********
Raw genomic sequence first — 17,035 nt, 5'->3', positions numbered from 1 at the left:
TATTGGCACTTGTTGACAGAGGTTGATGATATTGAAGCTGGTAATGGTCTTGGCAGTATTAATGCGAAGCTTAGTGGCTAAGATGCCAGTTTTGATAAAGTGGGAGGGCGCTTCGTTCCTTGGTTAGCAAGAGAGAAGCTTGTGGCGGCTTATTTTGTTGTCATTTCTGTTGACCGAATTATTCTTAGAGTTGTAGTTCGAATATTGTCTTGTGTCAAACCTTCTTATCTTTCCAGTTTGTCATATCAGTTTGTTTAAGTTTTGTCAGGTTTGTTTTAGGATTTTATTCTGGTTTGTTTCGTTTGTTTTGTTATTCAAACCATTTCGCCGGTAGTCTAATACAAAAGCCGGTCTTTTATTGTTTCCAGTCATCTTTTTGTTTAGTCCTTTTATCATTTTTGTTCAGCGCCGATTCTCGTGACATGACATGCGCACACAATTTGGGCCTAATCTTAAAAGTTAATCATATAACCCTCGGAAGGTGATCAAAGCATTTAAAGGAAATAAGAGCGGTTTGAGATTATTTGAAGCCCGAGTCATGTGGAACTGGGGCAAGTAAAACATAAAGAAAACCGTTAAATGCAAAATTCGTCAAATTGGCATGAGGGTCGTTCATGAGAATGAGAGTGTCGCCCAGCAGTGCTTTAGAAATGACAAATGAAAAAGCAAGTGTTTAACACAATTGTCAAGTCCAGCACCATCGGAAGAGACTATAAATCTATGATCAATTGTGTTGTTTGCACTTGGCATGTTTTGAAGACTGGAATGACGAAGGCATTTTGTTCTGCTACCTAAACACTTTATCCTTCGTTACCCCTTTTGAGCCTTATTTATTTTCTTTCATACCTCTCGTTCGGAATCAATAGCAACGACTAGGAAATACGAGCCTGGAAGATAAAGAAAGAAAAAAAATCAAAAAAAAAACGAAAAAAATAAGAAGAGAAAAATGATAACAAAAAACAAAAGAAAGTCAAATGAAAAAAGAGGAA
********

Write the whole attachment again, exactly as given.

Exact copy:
Raw genomic sequence first — 17,035 nt, 5'->3', positions numbered from 1 at the left:
TATTGGCACTTGTTGACAGAGGTTGATGATATTGAAGCTGGTAATGGTCTTGGCAGTATTAATGCGAAGCTTAGTGGCTAAGATGCCAGTTTTGATAAAGTGGGAGGGCGCTTCGTTCCTTGGTTAGCAAGAGAGAAGCTTGTGGCGGCTTATTTTGTTGTCATTTCTGTTGACCGAATTATTCTTAGAGTTGTAGTTCGAATATTGTCTTGTGTCAAACCTTCTTATCTTTCCAGTTTGTCATATCAGTTTGTTTAAGTTTTGTCAGGTTTGTTTTAGGATTTTATTCTGGTTTGTTTCGTTTGTTTTGTTATTCAAACCATTTCGCCGGTAGTCTAATACAAAAGCCGGTCTTTTATTGTTTCCAGTCATCTTTTTGTTTAGTCCTTTTATCATTTTTGTTCAGCGCCGATTCTCGTGACATGACATGCGCACACAATTTGGGCCTAATCTTAAAAGTTAATCATATAACCCTCGGAAGGTGATCAAAGCATTTAAAGGAAATAAGAGCGGTTTGAGATTATTTGAAGCCCGAGTCATGTGGAACTGGGGCAAGTAAAACATAAAGAAAACCGTTAAATGCAAAATTCGTCAAATTGGCATGAGGGTCGTTCATGAGAATGAGAGTGTCGCCCAGCAGTGCTTTAGAAATGACAAATGAAAAAGCAAGTGTTTAACACAATTGTCAAGTCCAGCACCATCGGAAGAGACTATAAATCTATGATCAATTGTGTTGTTTGCACTTGGCATGTTTTGAAGACTGGAATGACGAAGGCATTTTGTTCTGCTACCTAAACACTTTATCCTTCGTTACCCCTTTTGAGCCTTATTTATTTTCTTTCATACCTCTCGTTCGGAATCAATAGCAACGACTAGGAAATACGAGCCTGGAAGATAAAGAAAGAAAAAAAATCAAAAAAAAAACGAAAAAAATAAGAAGAGAAAAATGATAACAAAAAACAAAAGAAAGTCAAATGAAAAAAGAGGAA